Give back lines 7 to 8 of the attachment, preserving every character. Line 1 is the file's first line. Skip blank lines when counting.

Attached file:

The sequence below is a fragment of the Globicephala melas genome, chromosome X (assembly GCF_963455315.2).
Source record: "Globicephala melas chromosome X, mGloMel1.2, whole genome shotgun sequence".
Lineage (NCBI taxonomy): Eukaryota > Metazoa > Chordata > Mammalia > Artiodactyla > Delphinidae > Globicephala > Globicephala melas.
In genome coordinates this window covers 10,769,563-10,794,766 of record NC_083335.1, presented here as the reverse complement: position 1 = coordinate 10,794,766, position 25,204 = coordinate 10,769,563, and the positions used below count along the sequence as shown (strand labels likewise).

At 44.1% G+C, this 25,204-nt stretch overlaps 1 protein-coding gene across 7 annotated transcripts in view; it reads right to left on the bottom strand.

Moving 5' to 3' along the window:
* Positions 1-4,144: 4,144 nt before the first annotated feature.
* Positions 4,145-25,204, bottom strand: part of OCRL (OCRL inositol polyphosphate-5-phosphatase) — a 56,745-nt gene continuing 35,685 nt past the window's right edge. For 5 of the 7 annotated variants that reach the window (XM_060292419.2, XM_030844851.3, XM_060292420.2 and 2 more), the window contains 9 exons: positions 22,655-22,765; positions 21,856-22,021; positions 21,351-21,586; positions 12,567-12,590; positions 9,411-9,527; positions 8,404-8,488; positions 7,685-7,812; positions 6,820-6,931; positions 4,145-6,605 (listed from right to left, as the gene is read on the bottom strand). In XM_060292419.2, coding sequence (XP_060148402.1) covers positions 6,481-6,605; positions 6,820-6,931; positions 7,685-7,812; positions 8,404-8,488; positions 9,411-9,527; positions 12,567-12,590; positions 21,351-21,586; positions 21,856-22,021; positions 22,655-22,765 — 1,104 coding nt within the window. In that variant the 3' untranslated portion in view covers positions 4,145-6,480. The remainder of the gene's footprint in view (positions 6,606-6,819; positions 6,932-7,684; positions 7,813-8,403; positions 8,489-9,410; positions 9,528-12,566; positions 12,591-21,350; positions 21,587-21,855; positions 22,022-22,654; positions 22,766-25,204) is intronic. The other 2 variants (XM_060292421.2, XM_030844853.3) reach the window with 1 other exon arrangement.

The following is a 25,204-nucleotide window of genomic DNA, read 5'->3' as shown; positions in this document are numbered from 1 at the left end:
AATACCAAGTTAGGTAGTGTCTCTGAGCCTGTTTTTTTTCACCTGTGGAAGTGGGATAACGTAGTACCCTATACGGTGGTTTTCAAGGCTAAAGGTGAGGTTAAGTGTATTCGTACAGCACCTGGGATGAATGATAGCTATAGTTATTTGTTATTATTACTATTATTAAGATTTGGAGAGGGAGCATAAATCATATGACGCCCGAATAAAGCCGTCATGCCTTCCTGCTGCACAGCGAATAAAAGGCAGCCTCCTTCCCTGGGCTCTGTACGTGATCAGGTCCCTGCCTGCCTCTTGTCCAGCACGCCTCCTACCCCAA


* Positions 1-4,144: 4,144 nt before the first annotated feature.
* Positions 4,145-25,204, bottom strand: part of OCRL (OCRL inositol polyphosphate-5-phosphatase) — a 56,745-nt gene continuing 35,685 nt past the window's right edge. For 5 of the 7 annotated variants that reach the window (XM_060292419.2, XM_030844851.3, XM_060292420.2 and 2 more), the window contains 9 exons: positions 22,655-22,765; positions 21,856-22,021; positions 21,351-21,586; positions 12,567-12,590; positions 9,411-9,527; positions 8,404-8,488; positions 7,685-7,812; positions 6,820-6,931; positions 4,145-6,605 (listed from right to left, as the gene is read on the bottom strand). In XM_060292419.2, coding sequence (XP_060148402.1) covers positions 6,481-6,605; positions 6,820-6,931; positions 7,685-7,812; positions 8,404-8,488; positions 9,411-9,527; positions 12,567-12,590; positions 21,351-21,586; positions 21,856-22,021; positions 22,655-22,765 — 1,104 coding nt within the window. In that variant the 3' untranslated portion in view covers positions 4,145-6,480. The remainder of the gene's footprint in view (positions 6,606-6,819; positions 6,932-7,684; positions 7,813-8,403; positions 8,489-9,410; positions 9,528-12,566; positions 12,591-21,350; positions 21,587-21,855; positions 22,022-22,654; positions 22,766-25,204) is intronic. The other 2 variants (XM_060292421.2, XM_030844853.3) reach the window with 1 other exon arrangement.